IMEC touts industrial crystalline Si solar cell efficiencies of 17.4 percent

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IMEC has claimed a breakthrough in crystalline Si
solar cell efficiencies that have reached an efficiency of 17.4 percent
with the potential to scale to efficiencies above 20 percent with a
decrease in cell thicknesses, according to the R&D centre based in
Leuven, Belgium. 

The breakthrough comes from several years of research
into a new cell concept dubbed ‘i-PERC’ (Passivated Emitter and Rear
Cell). The PERC technology was not previously applicable to volume
production solar cell applications; however the ‘i’ addition denotes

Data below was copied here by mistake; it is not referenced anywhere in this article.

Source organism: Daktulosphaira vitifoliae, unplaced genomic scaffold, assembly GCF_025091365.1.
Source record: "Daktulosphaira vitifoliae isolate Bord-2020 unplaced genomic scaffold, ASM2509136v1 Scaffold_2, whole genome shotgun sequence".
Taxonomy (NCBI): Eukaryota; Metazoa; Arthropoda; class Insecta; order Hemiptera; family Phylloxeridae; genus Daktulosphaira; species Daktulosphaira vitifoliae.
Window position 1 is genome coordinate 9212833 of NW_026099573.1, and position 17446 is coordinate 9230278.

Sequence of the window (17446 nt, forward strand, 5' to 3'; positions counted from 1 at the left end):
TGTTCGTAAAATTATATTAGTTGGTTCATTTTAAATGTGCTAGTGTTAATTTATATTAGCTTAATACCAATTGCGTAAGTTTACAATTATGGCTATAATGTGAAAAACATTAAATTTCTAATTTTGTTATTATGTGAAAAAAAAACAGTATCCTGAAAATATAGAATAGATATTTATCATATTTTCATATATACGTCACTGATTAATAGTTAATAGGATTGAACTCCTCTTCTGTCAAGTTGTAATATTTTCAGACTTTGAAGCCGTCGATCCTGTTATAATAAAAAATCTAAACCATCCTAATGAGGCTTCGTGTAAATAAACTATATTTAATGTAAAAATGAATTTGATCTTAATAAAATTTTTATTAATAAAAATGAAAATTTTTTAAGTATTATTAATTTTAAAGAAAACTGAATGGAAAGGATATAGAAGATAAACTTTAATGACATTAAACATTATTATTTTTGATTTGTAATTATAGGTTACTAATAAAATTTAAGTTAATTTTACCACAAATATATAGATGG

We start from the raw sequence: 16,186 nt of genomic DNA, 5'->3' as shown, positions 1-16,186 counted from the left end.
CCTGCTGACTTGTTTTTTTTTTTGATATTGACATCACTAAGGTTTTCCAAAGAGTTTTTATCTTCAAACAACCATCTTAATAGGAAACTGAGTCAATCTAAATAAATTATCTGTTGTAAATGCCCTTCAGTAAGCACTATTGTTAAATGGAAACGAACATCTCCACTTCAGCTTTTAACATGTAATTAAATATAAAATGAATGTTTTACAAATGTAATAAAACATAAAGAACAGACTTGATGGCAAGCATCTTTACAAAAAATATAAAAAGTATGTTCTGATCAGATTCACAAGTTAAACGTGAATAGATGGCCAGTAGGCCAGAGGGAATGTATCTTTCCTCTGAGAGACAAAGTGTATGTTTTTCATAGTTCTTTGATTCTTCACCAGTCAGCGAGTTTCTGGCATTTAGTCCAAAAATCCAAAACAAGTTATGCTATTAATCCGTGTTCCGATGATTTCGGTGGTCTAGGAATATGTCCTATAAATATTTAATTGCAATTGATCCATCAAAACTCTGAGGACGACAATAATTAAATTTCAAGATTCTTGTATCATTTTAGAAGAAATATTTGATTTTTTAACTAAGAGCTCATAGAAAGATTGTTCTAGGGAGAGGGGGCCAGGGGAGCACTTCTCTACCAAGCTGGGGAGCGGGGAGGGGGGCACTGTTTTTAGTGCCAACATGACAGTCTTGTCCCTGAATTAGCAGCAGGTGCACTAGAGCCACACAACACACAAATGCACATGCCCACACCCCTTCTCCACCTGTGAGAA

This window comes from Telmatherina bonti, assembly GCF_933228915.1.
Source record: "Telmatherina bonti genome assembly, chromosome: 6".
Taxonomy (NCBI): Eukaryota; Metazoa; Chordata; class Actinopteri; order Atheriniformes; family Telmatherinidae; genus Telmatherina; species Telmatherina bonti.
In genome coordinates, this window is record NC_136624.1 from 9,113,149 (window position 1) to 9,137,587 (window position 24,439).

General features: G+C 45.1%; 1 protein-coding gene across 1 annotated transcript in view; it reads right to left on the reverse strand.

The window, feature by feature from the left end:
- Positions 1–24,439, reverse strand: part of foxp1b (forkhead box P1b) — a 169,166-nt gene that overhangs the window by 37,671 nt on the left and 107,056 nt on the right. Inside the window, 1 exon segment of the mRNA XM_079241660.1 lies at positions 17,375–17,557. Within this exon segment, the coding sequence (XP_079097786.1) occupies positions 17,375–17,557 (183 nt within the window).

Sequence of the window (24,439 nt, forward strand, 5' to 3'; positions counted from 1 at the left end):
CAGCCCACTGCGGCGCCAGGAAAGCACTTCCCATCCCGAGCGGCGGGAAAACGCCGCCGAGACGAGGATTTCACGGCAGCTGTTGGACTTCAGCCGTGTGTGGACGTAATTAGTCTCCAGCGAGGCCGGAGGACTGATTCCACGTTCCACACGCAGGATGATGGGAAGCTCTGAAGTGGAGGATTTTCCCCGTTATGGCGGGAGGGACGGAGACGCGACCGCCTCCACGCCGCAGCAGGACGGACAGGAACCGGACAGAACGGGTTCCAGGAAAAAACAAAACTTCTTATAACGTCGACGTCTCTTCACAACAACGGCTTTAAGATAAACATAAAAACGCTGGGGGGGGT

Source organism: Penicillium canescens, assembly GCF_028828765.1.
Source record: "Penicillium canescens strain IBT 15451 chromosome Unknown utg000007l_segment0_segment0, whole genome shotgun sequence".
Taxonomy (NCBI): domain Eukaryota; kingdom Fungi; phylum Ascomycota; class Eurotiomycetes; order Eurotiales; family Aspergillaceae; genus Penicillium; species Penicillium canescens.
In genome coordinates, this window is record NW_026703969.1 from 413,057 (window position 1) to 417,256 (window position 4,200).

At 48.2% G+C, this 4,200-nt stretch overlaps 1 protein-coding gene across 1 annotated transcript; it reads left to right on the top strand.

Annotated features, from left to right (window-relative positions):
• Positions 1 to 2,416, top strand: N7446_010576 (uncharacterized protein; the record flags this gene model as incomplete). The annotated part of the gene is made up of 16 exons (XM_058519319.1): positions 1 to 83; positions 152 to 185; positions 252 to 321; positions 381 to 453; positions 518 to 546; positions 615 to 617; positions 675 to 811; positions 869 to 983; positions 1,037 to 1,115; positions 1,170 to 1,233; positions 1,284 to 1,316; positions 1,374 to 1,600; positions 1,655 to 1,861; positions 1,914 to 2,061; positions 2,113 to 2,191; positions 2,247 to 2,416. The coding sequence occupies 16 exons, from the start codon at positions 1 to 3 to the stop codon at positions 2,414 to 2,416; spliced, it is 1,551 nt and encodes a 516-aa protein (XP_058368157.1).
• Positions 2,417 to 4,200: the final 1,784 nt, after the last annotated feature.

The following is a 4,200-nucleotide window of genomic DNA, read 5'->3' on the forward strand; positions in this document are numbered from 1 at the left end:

‘industrial’ use.

 

According to IMEC, the new process uses very thin
silicon layers (<180µm) in which the classical Al back surface
field, covering the whole rear of the Si solar cell, is replaced by
local Al-alloyed contacts. In this process the rear is passivated by a
dielectric stack, in which the contact openings are realized by laser
ablation. Subsequently, an Al contact layer is evaporated which is
fired in a belt-line furnace to create local back-surface fields.

IMEC
also developed small-area crystalline Si solar cells with evaporated
contacts. Lab-scale silicon solar cells have been realized, where for
the first time the i-PERC process has been used as a method to
passivate the rear side and to create local contacts. At the front side
random pyramids are used in combination with a standard silicon nitride
layer to provide good optical properties and surface passivation.
The
evaporated Ti/Pd/Ag front contact grid is patterned by standard
lithography. First attempts immediately resulted in an efficiency of
19% with an impressive short-circuit current of more than 39mA/cm2, IMEC said.

 

 

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